"The whole problem with the world is that fools and fanatics are always so certain of themselves, and wiser people so full of doubts." - Bertrand Russell

Big Monk

  • Guest
Re: Excess sediment from bottling yeast?
« Reply #3 on: August 05, 2017, 05:20:13 PM »
a) Try the Lallemand CBC-1 conditioning yeast.


Sent from my iPad using Tapatalk Pro

Offline brewinhard

  • Official Poobah of No Life.
  • *
  • Posts: 3243
    • View Profile
Re: Excess sediment from bottling yeast?
« Reply #4 on: August 05, 2017, 07:24:01 PM »
a) Try the Lallemand CBC-1 conditioning yeast.


Sent from my iPad using Tapatalk Pro

Have you worked with this one before Derek?

Big Monk

  • Guest
Re: Excess sediment from bottling yeast?
« Reply #5 on: August 05, 2017, 09:19:20 PM »
a) Try the Lallemand CBC-1 conditioning yeast.


Sent from my iPad using Tapatalk Pro

Have you worked with this one before Derek?

Yup. It works great and is a great flocculator. Drops out in a hard cake.


Sent from my iPhone using Tapatalk Pro

Offline denny

  • Administrator
  • Retired with too much time on my hands
  • *****
  • Posts: 19767
  • Noti OR [1991.4, 287.6deg] AR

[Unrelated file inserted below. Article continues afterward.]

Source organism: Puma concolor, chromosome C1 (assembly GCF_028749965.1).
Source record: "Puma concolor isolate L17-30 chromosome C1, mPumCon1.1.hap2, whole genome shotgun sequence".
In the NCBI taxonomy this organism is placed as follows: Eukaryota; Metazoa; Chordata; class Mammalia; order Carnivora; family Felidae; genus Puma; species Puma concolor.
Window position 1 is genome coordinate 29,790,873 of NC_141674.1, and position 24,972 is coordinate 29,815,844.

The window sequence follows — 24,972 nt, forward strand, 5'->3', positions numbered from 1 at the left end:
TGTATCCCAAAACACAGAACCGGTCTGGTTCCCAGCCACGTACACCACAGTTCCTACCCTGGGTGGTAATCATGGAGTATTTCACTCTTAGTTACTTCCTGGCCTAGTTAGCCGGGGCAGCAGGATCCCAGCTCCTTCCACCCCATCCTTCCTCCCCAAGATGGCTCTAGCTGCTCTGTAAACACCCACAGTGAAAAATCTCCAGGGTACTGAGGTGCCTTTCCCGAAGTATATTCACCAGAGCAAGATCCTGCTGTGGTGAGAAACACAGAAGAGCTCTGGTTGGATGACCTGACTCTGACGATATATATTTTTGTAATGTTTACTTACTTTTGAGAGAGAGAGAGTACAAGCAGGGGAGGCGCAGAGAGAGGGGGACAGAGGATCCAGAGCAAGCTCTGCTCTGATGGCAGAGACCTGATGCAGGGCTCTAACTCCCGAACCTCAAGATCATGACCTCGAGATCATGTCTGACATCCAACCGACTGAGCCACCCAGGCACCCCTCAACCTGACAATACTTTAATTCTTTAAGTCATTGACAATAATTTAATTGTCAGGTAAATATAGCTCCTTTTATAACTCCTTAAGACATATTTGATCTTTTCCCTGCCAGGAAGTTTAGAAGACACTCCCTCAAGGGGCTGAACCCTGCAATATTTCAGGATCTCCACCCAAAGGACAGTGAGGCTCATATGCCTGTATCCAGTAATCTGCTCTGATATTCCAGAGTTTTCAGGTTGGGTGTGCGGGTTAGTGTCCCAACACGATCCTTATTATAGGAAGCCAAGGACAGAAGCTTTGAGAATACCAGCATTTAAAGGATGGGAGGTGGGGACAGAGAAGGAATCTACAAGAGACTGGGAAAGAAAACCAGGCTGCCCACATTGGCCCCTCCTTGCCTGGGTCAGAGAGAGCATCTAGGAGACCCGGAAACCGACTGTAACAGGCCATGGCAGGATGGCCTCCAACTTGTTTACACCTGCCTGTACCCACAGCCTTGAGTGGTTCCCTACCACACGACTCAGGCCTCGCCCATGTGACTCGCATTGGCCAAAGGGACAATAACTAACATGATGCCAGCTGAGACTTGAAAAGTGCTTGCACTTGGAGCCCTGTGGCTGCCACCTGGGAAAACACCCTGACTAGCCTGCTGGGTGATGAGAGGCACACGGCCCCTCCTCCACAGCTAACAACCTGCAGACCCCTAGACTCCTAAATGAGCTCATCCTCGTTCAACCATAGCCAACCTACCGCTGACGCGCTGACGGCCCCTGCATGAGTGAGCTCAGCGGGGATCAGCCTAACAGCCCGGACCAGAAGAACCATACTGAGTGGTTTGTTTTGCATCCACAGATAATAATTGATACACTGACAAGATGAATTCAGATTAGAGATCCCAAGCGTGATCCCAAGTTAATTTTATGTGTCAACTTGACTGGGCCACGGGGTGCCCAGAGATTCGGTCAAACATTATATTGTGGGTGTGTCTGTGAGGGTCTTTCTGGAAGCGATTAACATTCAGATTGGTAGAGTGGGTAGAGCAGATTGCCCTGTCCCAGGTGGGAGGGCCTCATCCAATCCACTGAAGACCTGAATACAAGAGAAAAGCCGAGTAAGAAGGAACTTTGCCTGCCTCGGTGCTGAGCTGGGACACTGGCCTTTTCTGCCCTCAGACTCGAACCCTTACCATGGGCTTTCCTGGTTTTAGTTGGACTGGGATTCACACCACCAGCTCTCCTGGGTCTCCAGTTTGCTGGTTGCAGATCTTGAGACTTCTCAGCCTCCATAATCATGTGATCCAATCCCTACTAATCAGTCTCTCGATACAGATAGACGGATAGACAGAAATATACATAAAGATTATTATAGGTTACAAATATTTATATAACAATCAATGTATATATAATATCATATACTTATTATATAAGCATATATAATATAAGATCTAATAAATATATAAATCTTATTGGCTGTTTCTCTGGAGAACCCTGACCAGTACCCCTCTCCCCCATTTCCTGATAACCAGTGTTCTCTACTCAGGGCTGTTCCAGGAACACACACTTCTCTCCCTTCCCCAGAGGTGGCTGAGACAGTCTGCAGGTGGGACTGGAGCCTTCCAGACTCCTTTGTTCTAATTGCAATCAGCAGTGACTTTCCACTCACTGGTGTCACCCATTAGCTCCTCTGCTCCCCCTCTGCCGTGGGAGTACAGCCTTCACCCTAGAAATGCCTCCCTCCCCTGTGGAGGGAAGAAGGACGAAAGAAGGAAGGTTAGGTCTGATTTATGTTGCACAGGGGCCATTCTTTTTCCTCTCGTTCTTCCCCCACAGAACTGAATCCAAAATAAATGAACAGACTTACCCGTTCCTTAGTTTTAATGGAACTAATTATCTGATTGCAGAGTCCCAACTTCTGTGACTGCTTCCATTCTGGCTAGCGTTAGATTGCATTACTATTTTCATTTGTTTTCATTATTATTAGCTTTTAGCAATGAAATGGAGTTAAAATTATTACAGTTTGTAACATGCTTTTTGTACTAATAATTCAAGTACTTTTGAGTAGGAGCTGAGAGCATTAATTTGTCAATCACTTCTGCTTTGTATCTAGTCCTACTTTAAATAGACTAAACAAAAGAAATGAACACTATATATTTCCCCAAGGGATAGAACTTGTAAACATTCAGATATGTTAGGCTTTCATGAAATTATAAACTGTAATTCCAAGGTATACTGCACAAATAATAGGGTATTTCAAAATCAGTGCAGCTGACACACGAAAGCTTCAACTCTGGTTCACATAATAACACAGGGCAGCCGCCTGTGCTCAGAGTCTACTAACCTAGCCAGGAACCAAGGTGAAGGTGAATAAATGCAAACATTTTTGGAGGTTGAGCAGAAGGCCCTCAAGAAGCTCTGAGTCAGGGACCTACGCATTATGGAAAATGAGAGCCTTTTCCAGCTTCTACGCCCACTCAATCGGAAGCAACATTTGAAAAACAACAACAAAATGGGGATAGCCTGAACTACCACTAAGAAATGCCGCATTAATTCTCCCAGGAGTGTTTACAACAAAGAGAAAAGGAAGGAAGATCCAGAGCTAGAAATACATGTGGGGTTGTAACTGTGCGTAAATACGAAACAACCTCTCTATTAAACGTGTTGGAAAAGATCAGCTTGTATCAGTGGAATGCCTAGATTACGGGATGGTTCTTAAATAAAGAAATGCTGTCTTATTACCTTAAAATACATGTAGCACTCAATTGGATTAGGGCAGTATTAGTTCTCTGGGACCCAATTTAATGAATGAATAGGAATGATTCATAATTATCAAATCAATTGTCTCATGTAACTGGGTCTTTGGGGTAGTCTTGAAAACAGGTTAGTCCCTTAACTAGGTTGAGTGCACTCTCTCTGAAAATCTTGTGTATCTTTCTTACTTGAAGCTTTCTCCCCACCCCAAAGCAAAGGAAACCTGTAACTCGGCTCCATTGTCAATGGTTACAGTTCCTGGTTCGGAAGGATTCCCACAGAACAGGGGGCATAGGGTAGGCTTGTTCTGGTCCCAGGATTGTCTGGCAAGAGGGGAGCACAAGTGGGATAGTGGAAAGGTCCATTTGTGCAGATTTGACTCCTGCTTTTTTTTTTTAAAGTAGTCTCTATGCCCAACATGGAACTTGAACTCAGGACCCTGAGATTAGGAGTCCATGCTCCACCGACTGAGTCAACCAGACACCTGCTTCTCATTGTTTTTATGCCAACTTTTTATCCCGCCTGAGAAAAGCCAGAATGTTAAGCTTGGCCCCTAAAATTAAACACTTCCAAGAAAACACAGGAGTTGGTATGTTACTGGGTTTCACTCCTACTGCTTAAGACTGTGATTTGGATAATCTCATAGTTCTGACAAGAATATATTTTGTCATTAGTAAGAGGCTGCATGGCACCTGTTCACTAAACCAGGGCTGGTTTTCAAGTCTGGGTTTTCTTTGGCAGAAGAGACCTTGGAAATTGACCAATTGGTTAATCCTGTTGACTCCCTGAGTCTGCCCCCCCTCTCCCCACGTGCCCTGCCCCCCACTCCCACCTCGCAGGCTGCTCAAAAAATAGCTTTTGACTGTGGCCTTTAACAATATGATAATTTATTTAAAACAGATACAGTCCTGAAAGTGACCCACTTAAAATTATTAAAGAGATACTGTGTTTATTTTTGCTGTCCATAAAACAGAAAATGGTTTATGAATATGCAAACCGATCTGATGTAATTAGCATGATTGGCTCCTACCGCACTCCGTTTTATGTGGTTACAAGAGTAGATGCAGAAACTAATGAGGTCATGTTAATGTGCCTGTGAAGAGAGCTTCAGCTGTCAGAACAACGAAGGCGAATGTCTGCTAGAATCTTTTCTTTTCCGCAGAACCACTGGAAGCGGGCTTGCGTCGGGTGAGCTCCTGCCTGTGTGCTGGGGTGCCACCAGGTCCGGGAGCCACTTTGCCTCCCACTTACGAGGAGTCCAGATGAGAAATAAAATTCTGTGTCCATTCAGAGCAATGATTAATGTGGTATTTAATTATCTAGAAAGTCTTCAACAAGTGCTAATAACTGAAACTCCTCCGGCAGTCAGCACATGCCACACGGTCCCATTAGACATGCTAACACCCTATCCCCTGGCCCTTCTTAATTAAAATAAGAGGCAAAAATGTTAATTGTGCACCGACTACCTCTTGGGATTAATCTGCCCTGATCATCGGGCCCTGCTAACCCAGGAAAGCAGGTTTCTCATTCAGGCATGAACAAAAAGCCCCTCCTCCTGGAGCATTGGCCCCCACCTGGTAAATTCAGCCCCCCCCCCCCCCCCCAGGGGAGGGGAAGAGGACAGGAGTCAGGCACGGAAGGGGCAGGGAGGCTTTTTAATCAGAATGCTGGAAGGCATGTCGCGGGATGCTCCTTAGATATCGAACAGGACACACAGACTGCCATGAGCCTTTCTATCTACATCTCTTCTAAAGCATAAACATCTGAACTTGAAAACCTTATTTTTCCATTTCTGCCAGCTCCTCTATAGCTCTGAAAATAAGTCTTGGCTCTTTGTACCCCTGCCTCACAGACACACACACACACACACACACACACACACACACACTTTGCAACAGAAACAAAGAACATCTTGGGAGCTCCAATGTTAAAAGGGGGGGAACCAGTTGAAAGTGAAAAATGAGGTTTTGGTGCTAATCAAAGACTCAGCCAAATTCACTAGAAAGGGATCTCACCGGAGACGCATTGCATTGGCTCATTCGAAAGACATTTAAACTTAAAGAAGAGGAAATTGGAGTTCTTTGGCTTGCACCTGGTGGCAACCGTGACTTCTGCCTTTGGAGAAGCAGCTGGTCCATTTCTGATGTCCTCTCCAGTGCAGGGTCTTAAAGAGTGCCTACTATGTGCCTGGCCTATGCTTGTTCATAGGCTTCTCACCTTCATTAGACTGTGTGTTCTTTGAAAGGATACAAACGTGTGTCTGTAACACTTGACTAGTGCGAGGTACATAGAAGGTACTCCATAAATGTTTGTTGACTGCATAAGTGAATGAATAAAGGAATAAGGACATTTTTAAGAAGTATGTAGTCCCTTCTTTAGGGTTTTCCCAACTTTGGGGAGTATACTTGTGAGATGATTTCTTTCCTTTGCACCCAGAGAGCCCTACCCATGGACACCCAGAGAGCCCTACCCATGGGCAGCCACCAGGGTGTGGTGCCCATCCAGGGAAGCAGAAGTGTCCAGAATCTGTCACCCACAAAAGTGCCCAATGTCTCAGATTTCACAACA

• View Profile
    • Dennybrew
Re: Excess sediment from bottling yeast?
« Reply #6 on: August 05, 2017, 10:13:22 PM »
a) Try the Lallemand CBC-1 conditioning yeast.


Sent from my iPad using Tapatalk Pro

Have you worked with this one before Derek?

Yup. It works great and is a great flocculator. Drops out in a hard cake.


Sent from my iPhone using Tapatalk Pro

Yeah, works well if you need to add bottling yeast.  IIRC, Boulevard said that before that they used S-04 (or maybe it was T-58) which might be more easily sourced.  And again, this assumes you need bottling yeast.
Life begins at 60.....1.060, that is!

www.dennybrew.com

The best, sharpest, funniest, weirdest and most knowledgable minds in home brewing contribute on the AHA forum. - Alewyfe

"The whole problem with the world is that fools and fanatics are always so certain of themselves, and wiser people so full of doubts." - Bertrand Russell

Big Monk

  • Guest
Re: Excess sediment from bottling yeast?
« Reply #7 on: August 05, 2017, 10:41:34 PM »
a) Try the Lallemand CBC-1 conditioning yeast.


Sent from my iPad using Tapatalk Pro